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Old 03-28-2021, 02:28 PM   #1
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Lug Nut Removal Using Torque Multiplier Off Then Back On

So I ordered a Torque Multiplier 1:64 from Amazon. I have received it and watched all kinds of "How To" videos on You Tube and I learned how it works and how to use it. But I see nothing on how to put the Lug Nuts back on and obtain the 475lbs Torque? With out snapping the studs.... Ideas? Suggestions? and or HELP............
Thanks LeeB
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Old 03-28-2021, 03:10 PM   #2
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What kind of vehicle wheels are you trying to tighten with 475 ft lbs of torque? Most lug nuts, such as my E350 chassis are in the mid 100s. I have never seen lug nuts exceeding 200 ft lbs.

So get a torque wrench. Torque multipliers are meant for loosening nuts, not tightening them to a torque spec.

But to tighten my E350 chassis lug nuts which spec at 140 ft lbs I just put most of my weight on the end of a 1' long breaker bar. Close enough.

David
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Old 03-28-2021, 04:38 PM   #3
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Quote:
Originally Posted by DavidM View Post
What kind of vehicle wheels are you trying to tighten with 475 ft lbs of torque? Most lug nuts, such as my E350 chassis are in the mid 100s. I have never seen lug nuts exceeding 200 ft lbs.

So get a torque wrench. Torque multipliers are meant for loosening nuts, not tightening them to a torque spec.

But to tighten my E350 chassis lug nuts which spec at 140 ft lbs I just put most of my weight on the end of a 1' long breaker bar. Close enough.

David

I have a Workhorse W-20 and according to a few on here the Torque is between 450 and 500 foot pounds (not inch) and it also says that in the manual..

LeeB

This is mine according to the Manual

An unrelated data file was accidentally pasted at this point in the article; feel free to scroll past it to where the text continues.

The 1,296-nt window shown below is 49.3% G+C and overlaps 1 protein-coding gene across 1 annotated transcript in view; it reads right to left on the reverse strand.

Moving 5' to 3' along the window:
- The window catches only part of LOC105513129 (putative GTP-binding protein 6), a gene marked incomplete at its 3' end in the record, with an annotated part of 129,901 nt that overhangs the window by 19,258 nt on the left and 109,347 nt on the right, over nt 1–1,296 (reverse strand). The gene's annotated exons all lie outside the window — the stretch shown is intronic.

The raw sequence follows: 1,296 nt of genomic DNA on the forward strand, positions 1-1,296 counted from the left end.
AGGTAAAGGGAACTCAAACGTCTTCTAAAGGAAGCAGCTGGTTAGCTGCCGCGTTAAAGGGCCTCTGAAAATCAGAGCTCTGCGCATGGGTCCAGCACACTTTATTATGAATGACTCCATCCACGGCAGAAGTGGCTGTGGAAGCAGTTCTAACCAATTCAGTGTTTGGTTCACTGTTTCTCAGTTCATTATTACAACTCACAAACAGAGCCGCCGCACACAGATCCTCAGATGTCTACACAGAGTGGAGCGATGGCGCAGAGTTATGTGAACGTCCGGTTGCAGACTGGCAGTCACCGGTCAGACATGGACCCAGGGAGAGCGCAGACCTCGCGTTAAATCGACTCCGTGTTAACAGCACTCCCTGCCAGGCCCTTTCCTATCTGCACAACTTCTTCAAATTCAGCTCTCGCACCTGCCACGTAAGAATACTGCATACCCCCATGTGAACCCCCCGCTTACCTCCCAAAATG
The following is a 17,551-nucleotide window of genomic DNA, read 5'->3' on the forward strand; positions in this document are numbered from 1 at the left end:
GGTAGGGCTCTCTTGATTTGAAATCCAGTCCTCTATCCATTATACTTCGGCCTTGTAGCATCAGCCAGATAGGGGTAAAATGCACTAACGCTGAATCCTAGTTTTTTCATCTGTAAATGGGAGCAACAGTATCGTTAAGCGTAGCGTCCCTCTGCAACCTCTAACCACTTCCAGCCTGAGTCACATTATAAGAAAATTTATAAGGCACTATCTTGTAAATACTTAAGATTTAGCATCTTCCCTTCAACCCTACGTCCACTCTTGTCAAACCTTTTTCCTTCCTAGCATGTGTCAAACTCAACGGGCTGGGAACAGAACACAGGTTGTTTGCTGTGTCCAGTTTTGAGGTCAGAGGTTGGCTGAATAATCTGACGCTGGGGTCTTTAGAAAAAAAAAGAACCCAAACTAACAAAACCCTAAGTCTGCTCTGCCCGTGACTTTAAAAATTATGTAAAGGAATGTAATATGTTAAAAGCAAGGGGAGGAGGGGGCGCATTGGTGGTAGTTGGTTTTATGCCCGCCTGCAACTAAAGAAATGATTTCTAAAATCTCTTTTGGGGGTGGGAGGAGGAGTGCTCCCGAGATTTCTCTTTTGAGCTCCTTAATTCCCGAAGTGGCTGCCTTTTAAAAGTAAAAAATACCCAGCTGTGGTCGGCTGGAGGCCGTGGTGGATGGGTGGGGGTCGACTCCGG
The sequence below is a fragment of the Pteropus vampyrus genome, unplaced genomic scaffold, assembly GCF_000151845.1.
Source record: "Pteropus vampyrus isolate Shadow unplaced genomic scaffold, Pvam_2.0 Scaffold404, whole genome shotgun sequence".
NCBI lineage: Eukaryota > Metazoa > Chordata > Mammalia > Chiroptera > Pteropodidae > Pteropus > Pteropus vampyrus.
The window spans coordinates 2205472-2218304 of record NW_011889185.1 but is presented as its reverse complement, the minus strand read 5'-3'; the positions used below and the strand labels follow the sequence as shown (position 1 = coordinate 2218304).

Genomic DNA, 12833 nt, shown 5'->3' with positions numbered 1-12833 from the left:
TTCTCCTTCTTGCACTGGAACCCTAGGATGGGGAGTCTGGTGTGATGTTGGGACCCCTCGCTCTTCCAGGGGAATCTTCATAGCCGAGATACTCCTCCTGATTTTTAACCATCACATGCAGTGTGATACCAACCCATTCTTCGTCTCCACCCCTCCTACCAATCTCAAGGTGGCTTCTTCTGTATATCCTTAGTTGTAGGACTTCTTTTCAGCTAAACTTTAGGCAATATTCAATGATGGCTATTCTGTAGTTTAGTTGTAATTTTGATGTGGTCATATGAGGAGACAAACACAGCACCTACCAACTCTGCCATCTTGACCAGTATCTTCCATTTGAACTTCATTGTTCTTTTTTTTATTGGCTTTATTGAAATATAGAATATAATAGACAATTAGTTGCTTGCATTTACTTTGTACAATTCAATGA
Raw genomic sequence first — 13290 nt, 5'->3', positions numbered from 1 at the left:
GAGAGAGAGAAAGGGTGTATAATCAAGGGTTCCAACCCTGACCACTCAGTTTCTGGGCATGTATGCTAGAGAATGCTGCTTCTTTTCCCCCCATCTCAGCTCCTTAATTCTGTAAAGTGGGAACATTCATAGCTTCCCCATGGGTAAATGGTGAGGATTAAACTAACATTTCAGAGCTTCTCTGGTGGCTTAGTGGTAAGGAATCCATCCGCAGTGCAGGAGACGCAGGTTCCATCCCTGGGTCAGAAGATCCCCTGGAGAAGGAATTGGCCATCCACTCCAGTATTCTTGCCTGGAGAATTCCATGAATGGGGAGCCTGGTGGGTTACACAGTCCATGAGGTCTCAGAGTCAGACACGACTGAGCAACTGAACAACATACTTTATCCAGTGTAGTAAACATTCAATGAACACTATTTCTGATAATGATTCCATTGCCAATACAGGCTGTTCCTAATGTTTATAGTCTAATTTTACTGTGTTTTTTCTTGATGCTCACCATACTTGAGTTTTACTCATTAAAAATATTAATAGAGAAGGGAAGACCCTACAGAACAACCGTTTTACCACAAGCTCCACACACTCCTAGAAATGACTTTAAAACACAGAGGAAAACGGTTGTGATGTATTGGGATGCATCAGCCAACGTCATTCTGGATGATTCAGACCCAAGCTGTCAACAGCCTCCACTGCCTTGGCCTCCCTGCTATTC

The W Series 20,700 lb., 22,000 lb. and 24,000 lb. GVWR chassis have an 8 hole wheel with 22mm wheel studs, 33mm lug nut and requires 475 lb. ft. torque. These wheels have a 5000 lb capacity.
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Old 03-28-2021, 05:00 PM   #4
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RV's with 22.5 inch wheels take a lot of torque.
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Old 03-28-2021, 05:15 PM   #5
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Quote:
Originally Posted by al1florida View Post
RV's with 22.5 inch wheels take a lot of torque.

Mine has 19.5 wheels but still require 475ft lbs.......

LeeB
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Old 03-28-2021, 05:52 PM   #6
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Wow, looks like you are correct, 475 ft lbs. It takes some heavy equpmente to remove or tighten with that much torque. Looking on Amazon, torque wrenches that can handle that much torque start at $169 and have 3/4" drive.

I think I would let the roadside assistance guy handle it.

David
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Old 03-29-2021, 10:56 AM   #7
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Quote:
Originally Posted by LeeB View Post
So I ordered a Torque Multiplier 1:64 from Amazon. I have received it and watched all kinds of "How To" videos on You Tube and I learned how it works and how to use it. But I see nothing on how to put the Lug Nuts back on and obtain the 475lbs Torque? With out snapping the studs.... Ideas? Suggestions? and or HELP............
Thanks LeeB
Lee,
The torque multiplier you purchased is a great tool, FOR BREAKING LOOSE those 450 ft.lb. lug nuts. Once they're broken loose, you can use a battery powered impact or drill to spin them the rest of the way off. But, do not, REPEAT, DO NOT use that torque multiplier to tighten the lugs. Those multipliers can easily stretch and even in some cases, snap off a lug stud. They are not intended to be used for re-torquing the lug nuts.